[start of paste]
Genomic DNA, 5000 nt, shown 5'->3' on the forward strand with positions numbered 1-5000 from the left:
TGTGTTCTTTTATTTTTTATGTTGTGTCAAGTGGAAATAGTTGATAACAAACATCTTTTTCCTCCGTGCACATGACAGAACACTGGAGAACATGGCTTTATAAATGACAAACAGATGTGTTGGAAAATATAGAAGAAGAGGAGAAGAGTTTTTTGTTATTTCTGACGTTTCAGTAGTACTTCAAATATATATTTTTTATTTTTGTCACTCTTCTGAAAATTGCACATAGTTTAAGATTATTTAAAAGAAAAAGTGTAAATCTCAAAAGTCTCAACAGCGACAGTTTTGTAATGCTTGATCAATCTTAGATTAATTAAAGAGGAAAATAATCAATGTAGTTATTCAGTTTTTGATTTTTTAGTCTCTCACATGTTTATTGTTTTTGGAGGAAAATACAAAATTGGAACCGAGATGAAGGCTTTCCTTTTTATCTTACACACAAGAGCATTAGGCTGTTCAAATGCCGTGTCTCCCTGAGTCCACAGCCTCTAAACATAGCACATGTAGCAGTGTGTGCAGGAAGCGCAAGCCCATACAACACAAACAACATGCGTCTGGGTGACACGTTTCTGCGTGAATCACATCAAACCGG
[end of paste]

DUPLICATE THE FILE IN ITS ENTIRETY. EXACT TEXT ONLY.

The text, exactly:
Genomic DNA, 5000 nt, shown 5'->3' on the forward strand with positions numbered 1-5000 from the left:
TGTGTTCTTTTATTTTTTATGTTGTGTCAAGTGGAAATAGTTGATAACAAACATCTTTTTCCTCCGTGCACATGACAGAACACTGGAGAACATGGCTTTATAAATGACAAACAGATGTGTTGGAAAATATAGAAGAAGAGGAGAAGAGTTTTTTGTTATTTCTGACGTTTCAGTAGTACTTCAAATATATATTTTTTATTTTTGTCACTCTTCTGAAAATTGCACATAGTTTAAGATTATTTAAAAGAAAAAGTGTAAATCTCAAAAGTCTCAACAGCGACAGTTTTGTAATGCTTGATCAATCTTAGATTAATTAAAGAGGAAAATAATCAATGTAGTTATTCAGTTTTTGATTTTTTAGTCTCTCACATGTTTATTGTTTTTGGAGGAAAATACAAAATTGGAACCGAGATGAAGGCTTTCCTTTTTATCTTACACACAAGAGCATTAGGCTGTTCAAATGCCGTGTCTCCCTGAGTCCACAGCCTCTAAACATAGCACATGTAGCAGTGTGTGCAGGAAGCGCAAGCCCATACAACACAAACAACATGCGTCTGGGTGACACGTTTCTGCGTGAATCACATCAAACCGG